Giving advice is an art form in its own right.  Knowing what to say requires a mixture of wisdom and diplomacy and a high degree of emotional intelligence.  People ask others for advice everyday and few, whether consultants, counsellors or friends, are usually backward in coming forward with ideas and suggestions.  In fact, telling people what they should do or how they ought to act seems to be a particularly compulsive human activity.

The problem with all this advice giving, however, is that it rarely works. Providing the ready-made solution frequently fails for a number of reasons.  Firstly, ownership for the solution rests with the wrong party.  If you are going to act differently then it needs to be for your own reasons rather than for someone else’s. Secondly, it is unsustainable.  If every time we have a problem the solution is provided for us then we will never learn to think for ourselves.

When it comes to changing behaviour or thinking the trick is to let the other party arrive at their own solution.  And the way to achieve that is through judicious questioning. By using incisive, open questions you can get them to reframe the issues, see through blockages and find their own way to solve the problem. That way they see the light in their own way and in their own time.  The solution is theirs and the change will be all the more real because it comes from them.

A friend of mine recently spent the whole day on a trip in the company of his CEO.  They were talking about internal communications when suddenly, the CEO said: “I know. I’ll write a monthly business newsletter that we can send to everybody. That would work, wouldn’t it?”  My friend said nothing, but his silence said it all.  “Why don’t you agree?” asked the CEO.  “I’ll tell you at the end of the day” said my friend. Their day together continued, visiting an operational centre and meeting people far away from the corporate head office.  At the end of the day the CEO said: “Actually, I’ve got it.  What I should do is write a blog every few days saying who I’ve met, what I’ve found and ask people to let me know their thoughts.” “What a good idea.” said my friend.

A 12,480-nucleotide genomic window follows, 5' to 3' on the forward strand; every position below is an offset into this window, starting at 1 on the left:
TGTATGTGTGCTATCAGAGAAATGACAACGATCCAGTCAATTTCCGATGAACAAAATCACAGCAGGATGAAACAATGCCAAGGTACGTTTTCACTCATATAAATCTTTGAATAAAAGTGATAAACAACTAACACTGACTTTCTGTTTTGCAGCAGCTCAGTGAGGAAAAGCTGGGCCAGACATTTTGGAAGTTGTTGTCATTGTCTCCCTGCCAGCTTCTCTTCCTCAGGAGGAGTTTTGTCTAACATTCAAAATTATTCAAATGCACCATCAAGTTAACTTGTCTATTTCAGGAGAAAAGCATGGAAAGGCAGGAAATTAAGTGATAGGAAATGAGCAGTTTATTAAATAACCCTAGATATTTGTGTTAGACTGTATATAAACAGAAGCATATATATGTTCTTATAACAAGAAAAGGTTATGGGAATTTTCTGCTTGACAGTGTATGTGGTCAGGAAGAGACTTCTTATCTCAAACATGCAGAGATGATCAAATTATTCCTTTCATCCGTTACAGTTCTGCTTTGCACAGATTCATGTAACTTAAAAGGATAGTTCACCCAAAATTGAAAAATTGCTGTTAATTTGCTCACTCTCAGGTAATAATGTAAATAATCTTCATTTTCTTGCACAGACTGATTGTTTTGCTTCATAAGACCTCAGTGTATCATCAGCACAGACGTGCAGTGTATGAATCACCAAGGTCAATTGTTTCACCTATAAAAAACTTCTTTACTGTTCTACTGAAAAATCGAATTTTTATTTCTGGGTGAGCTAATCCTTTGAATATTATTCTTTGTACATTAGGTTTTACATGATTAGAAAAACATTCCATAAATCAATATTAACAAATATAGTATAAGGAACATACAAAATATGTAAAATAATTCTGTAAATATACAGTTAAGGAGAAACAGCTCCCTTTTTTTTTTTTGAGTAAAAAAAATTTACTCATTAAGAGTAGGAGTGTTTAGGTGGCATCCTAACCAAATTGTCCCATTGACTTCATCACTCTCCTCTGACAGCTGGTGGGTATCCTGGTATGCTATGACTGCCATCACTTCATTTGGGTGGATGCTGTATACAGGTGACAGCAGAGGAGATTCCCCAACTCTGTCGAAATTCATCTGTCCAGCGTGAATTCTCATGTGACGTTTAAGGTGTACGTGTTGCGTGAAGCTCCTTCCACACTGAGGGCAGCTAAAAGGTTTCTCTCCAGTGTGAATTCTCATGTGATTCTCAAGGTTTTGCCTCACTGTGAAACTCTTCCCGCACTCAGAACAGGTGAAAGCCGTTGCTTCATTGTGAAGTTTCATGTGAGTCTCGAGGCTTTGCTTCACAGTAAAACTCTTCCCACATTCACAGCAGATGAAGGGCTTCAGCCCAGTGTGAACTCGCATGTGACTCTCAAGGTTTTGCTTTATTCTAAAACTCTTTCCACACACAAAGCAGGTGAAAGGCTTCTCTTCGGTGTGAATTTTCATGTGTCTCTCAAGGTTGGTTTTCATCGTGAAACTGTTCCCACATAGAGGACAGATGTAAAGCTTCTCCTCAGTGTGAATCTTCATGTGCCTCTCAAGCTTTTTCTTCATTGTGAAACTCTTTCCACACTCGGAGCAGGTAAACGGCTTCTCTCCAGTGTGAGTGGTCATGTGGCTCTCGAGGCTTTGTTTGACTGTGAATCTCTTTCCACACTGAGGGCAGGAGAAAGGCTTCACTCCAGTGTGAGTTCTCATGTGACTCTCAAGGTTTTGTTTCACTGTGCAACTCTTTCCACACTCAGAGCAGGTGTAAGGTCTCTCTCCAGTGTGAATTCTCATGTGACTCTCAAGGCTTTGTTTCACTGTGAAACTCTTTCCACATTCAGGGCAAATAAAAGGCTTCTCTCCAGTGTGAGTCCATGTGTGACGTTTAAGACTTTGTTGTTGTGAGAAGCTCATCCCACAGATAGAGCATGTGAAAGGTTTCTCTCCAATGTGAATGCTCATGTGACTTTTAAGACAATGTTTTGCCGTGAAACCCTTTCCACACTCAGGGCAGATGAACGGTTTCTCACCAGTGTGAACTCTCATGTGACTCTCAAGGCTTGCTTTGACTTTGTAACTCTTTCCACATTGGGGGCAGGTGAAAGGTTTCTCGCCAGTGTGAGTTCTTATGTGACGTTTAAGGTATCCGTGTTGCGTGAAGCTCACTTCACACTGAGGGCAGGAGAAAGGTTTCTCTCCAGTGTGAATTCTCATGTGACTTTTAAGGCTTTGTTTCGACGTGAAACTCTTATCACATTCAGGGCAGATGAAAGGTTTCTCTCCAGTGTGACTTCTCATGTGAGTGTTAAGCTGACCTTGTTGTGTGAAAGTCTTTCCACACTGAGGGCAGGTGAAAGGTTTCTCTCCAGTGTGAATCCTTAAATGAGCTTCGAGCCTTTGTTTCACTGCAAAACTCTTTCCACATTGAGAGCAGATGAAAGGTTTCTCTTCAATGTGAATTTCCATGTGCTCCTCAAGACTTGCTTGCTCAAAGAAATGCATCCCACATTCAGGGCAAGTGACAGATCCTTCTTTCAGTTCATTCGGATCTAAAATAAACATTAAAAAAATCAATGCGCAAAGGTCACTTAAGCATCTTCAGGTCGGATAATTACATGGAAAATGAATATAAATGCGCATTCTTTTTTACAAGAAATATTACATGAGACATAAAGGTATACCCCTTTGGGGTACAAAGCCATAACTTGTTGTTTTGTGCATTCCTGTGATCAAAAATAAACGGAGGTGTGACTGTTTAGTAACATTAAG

That interaction could have gone two ways.  My friend could have immediately knocked down the CEOs original idea and replaced it with his own.  Instead what he did was effectively to make his boss think of what he’d like to receive as a communication rather than what he thought he ought to give.  He came to his own solution.  He owned it and the outcome will be far more effective and authentic as a result.

This approach, of course, goes against the grain.  Since our schooldays we’ve become used to a top-down, didactic approach to problem solving and learning.  We’re told to pay attention and learn how solutions are arrived at.  Of course, absorbing information like a sponge and learning how to regurgitate it effectively is marvellous for achieving success on the treadmill of examinations, but rarely does it lead to insight or creative thought.  Isn’t it surprising how the teachers we most remember tend to be the ones least bothered by exam results and most bothered by holding debates, asking good questions, and encouraging us to say what we really thought.

The truth is that we all need advisors.  Much of life comes down to coaching; indeed, that is the true basis of leadership.  Telling people what to do, in a command and control way, is increasingly counter-productive.  Perhaps the coaching and consultancy industry can take a lead and stop trying to provide solutions and start by active questioning to allow the true change to emerge from within.